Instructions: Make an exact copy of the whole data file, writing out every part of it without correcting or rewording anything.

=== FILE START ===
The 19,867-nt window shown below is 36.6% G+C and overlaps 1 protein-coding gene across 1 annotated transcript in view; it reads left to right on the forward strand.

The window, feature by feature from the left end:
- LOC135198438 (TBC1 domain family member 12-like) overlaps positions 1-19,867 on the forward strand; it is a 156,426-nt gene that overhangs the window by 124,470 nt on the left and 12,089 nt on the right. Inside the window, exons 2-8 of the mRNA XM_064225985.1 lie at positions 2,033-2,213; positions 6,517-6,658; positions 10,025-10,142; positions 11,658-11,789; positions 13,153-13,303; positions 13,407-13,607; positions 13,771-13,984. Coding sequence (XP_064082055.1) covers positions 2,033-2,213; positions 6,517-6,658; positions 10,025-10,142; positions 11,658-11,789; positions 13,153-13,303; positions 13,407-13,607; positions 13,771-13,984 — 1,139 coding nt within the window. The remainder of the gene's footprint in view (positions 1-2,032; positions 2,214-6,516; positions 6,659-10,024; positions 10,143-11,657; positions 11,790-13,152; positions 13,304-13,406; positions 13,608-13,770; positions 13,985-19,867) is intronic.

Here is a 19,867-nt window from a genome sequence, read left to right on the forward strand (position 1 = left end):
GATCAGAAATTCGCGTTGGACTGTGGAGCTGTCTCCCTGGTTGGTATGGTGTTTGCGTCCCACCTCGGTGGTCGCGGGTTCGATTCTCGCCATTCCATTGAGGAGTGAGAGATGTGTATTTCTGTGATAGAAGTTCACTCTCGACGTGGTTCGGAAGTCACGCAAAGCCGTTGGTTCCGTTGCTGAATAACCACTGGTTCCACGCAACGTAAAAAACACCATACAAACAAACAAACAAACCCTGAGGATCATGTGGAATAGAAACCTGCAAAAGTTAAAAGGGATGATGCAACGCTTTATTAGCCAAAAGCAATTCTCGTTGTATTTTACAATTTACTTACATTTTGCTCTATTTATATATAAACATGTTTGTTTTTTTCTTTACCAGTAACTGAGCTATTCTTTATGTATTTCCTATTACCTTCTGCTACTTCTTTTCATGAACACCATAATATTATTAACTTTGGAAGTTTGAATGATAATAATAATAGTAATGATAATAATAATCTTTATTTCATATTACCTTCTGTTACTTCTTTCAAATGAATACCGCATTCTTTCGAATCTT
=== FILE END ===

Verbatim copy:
The 19,867-nt window shown below is 36.6% G+C and overlaps 1 protein-coding gene across 1 annotated transcript in view; it reads left to right on the forward strand.

The window, feature by feature from the left end:
- LOC135198438 (TBC1 domain family member 12-like) overlaps positions 1-19,867 on the forward strand; it is a 156,426-nt gene that overhangs the window by 124,470 nt on the left and 12,089 nt on the right. Inside the window, exons 2-8 of the mRNA XM_064225985.1 lie at positions 2,033-2,213; positions 6,517-6,658; positions 10,025-10,142; positions 11,658-11,789; positions 13,153-13,303; positions 13,407-13,607; positions 13,771-13,984. Coding sequence (XP_064082055.1) covers positions 2,033-2,213; positions 6,517-6,658; positions 10,025-10,142; positions 11,658-11,789; positions 13,153-13,303; positions 13,407-13,607; positions 13,771-13,984 — 1,139 coding nt within the window. The remainder of the gene's footprint in view (positions 1-2,032; positions 2,214-6,516; positions 6,659-10,024; positions 10,143-11,657; positions 11,790-13,152; positions 13,304-13,406; positions 13,608-13,770; positions 13,985-19,867) is intronic.

Here is a 19,867-nt window from a genome sequence, read left to right on the forward strand (position 1 = left end):
GATCAGAAATTCGCGTTGGACTGTGGAGCTGTCTCCCTGGTTGGTATGGTGTTTGCGTCCCACCTCGGTGGTCGCGGGTTCGATTCTCGCCATTCCATTGAGGAGTGAGAGATGTGTATTTCTGTGATAGAAGTTCACTCTCGACGTGGTTCGGAAGTCACGCAAAGCCGTTGGTTCCGTTGCTGAATAACCACTGGTTCCACGCAACGTAAAAAACACCATACAAACAAACAAACAAACCCTGAGGATCATGTGGAATAGAAACCTGCAAAAGTTAAAAGGGATGATGCAACGCTTTATTAGCCAAAAGCAATTCTCGTTGTATTTTACAATTTACTTACATTTTGCTCTATTTATATATAAACATGTTTGTTTTTTTCTTTACCAGTAACTGAGCTATTCTTTATGTATTTCCTATTACCTTCTGCTACTTCTTTTCATGAACACCATAATATTATTAACTTTGGAAGTTTGAATGATAATAATAATAGTAATGATAATAATAATCTTTATTTCATATTACCTTCTGTTACTTCTTTCAAATGAATACCGCATTCTTTCGAATCTT